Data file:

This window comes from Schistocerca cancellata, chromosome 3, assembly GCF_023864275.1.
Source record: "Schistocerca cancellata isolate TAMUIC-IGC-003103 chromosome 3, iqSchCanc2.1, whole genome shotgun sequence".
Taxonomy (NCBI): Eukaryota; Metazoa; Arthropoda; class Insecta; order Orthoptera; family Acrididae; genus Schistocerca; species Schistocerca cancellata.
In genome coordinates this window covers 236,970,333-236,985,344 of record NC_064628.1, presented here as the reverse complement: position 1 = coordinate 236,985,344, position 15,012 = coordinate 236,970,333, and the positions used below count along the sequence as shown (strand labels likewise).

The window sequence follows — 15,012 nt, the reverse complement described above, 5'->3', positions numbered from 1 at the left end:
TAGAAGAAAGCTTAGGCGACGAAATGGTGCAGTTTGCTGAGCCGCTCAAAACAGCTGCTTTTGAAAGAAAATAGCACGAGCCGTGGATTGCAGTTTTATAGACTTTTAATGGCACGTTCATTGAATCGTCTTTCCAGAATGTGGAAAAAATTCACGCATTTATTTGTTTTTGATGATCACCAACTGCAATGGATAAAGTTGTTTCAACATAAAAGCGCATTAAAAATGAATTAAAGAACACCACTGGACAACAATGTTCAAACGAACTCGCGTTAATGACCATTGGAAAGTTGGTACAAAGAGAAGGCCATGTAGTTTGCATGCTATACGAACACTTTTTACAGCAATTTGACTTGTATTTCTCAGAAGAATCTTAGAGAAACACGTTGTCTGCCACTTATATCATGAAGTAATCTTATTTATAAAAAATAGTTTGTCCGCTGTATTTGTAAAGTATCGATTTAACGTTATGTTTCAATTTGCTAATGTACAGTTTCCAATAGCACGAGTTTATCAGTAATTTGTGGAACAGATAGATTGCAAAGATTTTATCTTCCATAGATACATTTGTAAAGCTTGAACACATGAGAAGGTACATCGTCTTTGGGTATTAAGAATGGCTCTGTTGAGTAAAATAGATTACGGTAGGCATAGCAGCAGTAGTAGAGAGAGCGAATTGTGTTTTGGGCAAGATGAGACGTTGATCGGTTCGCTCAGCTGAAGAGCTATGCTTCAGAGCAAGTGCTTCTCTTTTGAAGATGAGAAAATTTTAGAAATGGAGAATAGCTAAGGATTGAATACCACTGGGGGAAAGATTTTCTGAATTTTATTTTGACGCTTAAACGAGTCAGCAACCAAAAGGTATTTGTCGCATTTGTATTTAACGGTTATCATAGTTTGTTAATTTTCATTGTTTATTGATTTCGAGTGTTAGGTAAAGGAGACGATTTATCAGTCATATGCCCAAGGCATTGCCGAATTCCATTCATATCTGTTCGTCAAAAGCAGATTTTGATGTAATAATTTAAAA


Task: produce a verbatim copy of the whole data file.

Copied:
This window comes from Schistocerca cancellata, chromosome 3, assembly GCF_023864275.1.
Source record: "Schistocerca cancellata isolate TAMUIC-IGC-003103 chromosome 3, iqSchCanc2.1, whole genome shotgun sequence".
Taxonomy (NCBI): Eukaryota; Metazoa; Arthropoda; class Insecta; order Orthoptera; family Acrididae; genus Schistocerca; species Schistocerca cancellata.
In genome coordinates this window covers 236,970,333-236,985,344 of record NC_064628.1, presented here as the reverse complement: position 1 = coordinate 236,985,344, position 15,012 = coordinate 236,970,333, and the positions used below count along the sequence as shown (strand labels likewise).

The window sequence follows — 15,012 nt, the reverse complement described above, 5'->3', positions numbered from 1 at the left end:
TAGAAGAAAGCTTAGGCGACGAAATGGTGCAGTTTGCTGAGCCGCTCAAAACAGCTGCTTTTGAAAGAAAATAGCACGAGCCGTGGATTGCAGTTTTATAGACTTTTAATGGCACGTTCATTGAATCGTCTTTCCAGAATGTGGAAAAAATTCACGCATTTATTTGTTTTTGATGATCACCAACTGCAATGGATAAAGTTGTTTCAACATAAAAGCGCATTAAAAATGAATTAAAGAACACCACTGGACAACAATGTTCAAACGAACTCGCGTTAATGACCATTGGAAAGTTGGTACAAAGAGAAGGCCATGTAGTTTGCATGCTATACGAACACTTTTTACAGCAATTTGACTTGTATTTCTCAGAAGAATCTTAGAGAAACACGTTGTCTGCCACTTATATCATGAAGTAATCTTATTTATAAAAAATAGTTTGTCCGCTGTATTTGTAAAGTATCGATTTAACGTTATGTTTCAATTTGCTAATGTACAGTTTCCAATAGCACGAGTTTATCAGTAATTTGTGGAACAGATAGATTGCAAAGATTTTATCTTCCATAGATACATTTGTAAAGCTTGAACACATGAGAAGGTACATCGTCTTTGGGTATTAAGAATGGCTCTGTTGAGTAAAATAGATTACGGTAGGCATAGCAGCAGTAGTAGAGAGAGCGAATTGTGTTTTGGGCAAGATGAGACGTTGATCGGTTCGCTCAGCTGAAGAGCTATGCTTCAGAGCAAGTGCTTCTCTTTTGAAGATGAGAAAATTTTAGAAATGGAGAATAGCTAAGGATTGAATACCACTGGGGGAAAGATTTTCTGAATTTTATTTTGACGCTTAAACGAGTCAGCAACCAAAAGGTATTTGTCGCATTTGTATTTAACGGTTATCATAGTTTGTTAATTTTCATTGTTTATTGATTTCGAGTGTTAGGTAAAGGAGACGATTTATCAGTCATATGCCCAAGGCATTGCCGAATTCCATTCATATCTGTTCGTCAAAAGCAGATTTTGATGTAATAATTTAAAA